FRONT PAGE CONTRIBUTOR
A Charity “Scandal”, not a TEA Party One
The GOP Establishment wing of twitter is abuzz today about this story by ProPublica writer Kim Barker. ProPublica, for those who don’t know, is a far left-wing rabblerousing organization that has spent a ton of time and energy attempting to dig up dirt on right wing charities and PACs in an effort to slow the effectiveness of these groups. Ever willing to play the useful idiot, many establishment cronies are trumping up this story as proof of TEA Party corruption as alleged by Steve LaTourette’s nonsensical and hypocritical piece yesterday.
The basic thrust of Barker’s article is that Move America Forward, a charitable organization that purports to collect care packages to troops and which regularly hosts a Troopathon fundraising drive that is headlined by prominent conservatives, is being run improperly in a number of particulars. The overall insinuation and tone of the article is that Move America Forward does either little or no actual charity work and is in fact merely an improper conduit to make TEA Party consultants and/or their PACs rich. The folks who have a vested interest in discrediting the TEA Party have taken these insinuations and innuendo and are presenting them as what the article actually proves.
I have read the entirety of Barker’s article and as someone who has worked in house compliance with charities before, I can say the following things about the allegations in Barker’s piece, even if we assume that they are categorically true (which, coming from ProPublica, is not at all something I would assume):
- If true, some of the allegations clearly paint a picture of some violations of IRS regulations; however, they fall far short of the sensational allegation set forth in the headline that the charity is a full-scale swindle or scam. The allegations could just as easily be explained by poor or no advice of counsel. Again, if we assume that 100% of these allegations are true, they add up to negligence, but not at all necessarily fraud.
- If the ProPublica allegations are true, the charity definitely used some improper (if not illegal) practices to solicit donations – such as using stock images or images generated by other charities and creating the impression that they were in fact pictures generated by Move America Forward. This, of course, is highly unethical behavior within the charity universe and if true the people behind it (who, we can probably assume, are merely lazy low level development staffers and not necessarily any of the charity’s officers or directors, who likely would not have been involved in the minutiae of the content of every fundraising email) deserve censure. However, there is no indication that any of the prominent conservatives who volunteered their time to promote the Troopathon had any knowledge whatsoever that this was occurring.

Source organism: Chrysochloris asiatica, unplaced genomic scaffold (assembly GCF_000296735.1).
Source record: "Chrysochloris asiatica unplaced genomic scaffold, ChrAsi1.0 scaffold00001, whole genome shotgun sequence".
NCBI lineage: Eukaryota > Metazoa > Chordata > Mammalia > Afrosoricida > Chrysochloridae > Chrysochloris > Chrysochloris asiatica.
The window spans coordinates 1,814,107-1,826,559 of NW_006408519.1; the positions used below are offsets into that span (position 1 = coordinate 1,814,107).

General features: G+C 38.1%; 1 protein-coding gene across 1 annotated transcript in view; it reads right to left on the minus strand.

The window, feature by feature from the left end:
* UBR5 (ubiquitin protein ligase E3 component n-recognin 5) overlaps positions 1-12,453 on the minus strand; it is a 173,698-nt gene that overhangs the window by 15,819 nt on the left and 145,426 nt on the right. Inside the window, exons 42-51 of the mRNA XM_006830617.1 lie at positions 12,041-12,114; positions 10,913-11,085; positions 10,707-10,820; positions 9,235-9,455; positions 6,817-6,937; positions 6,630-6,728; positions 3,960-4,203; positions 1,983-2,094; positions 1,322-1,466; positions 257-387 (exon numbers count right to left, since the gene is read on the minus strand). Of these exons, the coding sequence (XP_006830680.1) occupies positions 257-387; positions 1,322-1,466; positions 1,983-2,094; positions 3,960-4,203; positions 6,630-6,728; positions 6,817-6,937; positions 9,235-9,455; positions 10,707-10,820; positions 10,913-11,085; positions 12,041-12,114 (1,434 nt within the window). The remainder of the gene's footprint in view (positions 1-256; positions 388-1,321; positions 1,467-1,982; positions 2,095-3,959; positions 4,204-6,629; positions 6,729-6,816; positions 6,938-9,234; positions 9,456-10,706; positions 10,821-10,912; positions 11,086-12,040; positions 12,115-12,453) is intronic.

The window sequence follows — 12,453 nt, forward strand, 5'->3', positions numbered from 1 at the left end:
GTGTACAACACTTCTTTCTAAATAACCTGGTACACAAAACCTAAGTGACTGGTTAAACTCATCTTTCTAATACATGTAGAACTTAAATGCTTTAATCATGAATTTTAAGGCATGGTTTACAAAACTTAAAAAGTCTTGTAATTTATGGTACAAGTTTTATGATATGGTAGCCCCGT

- The article is peppered throughout with acknowledgements that Move America Forward does in fact send some care packages to troops. ProPublica finds it ominous that they cannot verify specifically how many were sent, and finds it super, super ominous that the officers and directors will not respond to ProPublica emails. Given what you see here in this piece and ProPublica’s entire bailiwick, this is in fact evidence of good common sense and not nefarious intent.
- Move America Forward appears to have either falsely claimed or overstated its relationship with various military institutions. If true, this is obviously suboptimal behavior, but this would not be the first charity that oversold itself during the course of soliciting donations.
- Even if you assume the worst case scenario about everything reported by ProPublica, this is a poorly run charity scandal. It is not a TEA Party scandal. The fact that this charity happens to be run by prominent TEA Party affiliated folks is not at all an indictment of the TEA Party as a whole, much less anyone who happens to have participated in Troopathon.
I hasten to note that I know nothing at all about Move America Forward or its daily operations. It may well be that it is a corrupt (as opposed to sloppy) charity. But I know bovine fecal material when I step in it, and I know the operating methods of ProPublica, and the folks who are gleefully grabbing on to this report and using it as a cudgel should think twice before they get burned.
Most of what is covered above requires no further explanation – they are not what you would ideally see from a charity but they are not evidence of actual corruption. Some of the allegations, however, need to be unpacked a bit more. The first and most relevant politically, is the allegation that Move America Forward “Pays Off TEA Party Cronies.” Here are the alleged facts upon which this allegation is based:
The driving force behind Move America Forward is Sal Russo, 67, the longtime political consultant who is listed on the 10-year-old charity’s tax returns as chief strategist.
Russo is better known for helping to form the Our Country Deserves Better PAC, also known as the Tea Party Express, one of the largest Tea Party groups in the country. Consultants from his Sacramento-based firm, Russo, Marsh and Associates, also set up two other PACs, the Move America Forward Freedom PACand the Conservative Campaign Committee, to aid conservative causes and candidates.
Russo and his associates have previously drawn attention for lavishing funds raised through the committees on themselves, using this money on an Alaskan cruise and fancy hotels as well as paying themselves huge consulting fees.
A closer reading of these paragraphs, which certainly paint an ominous picture, will show that they say nothing at all about the operation of Move America Forward – they are mere allegations that one of the people involved in it is someone who (again according to ProPublica) spends too much of the money donated to completely separate PACs on himself and his staff. There is literally nothing here about how the money donated to Move America Forward is spent.
Reading through this entire, very lengthy piece, there are only two actual alleged facts that show that Move America Forward is improperly funneling money to PACs. The first is based on flat out ignorance of FCC regulations: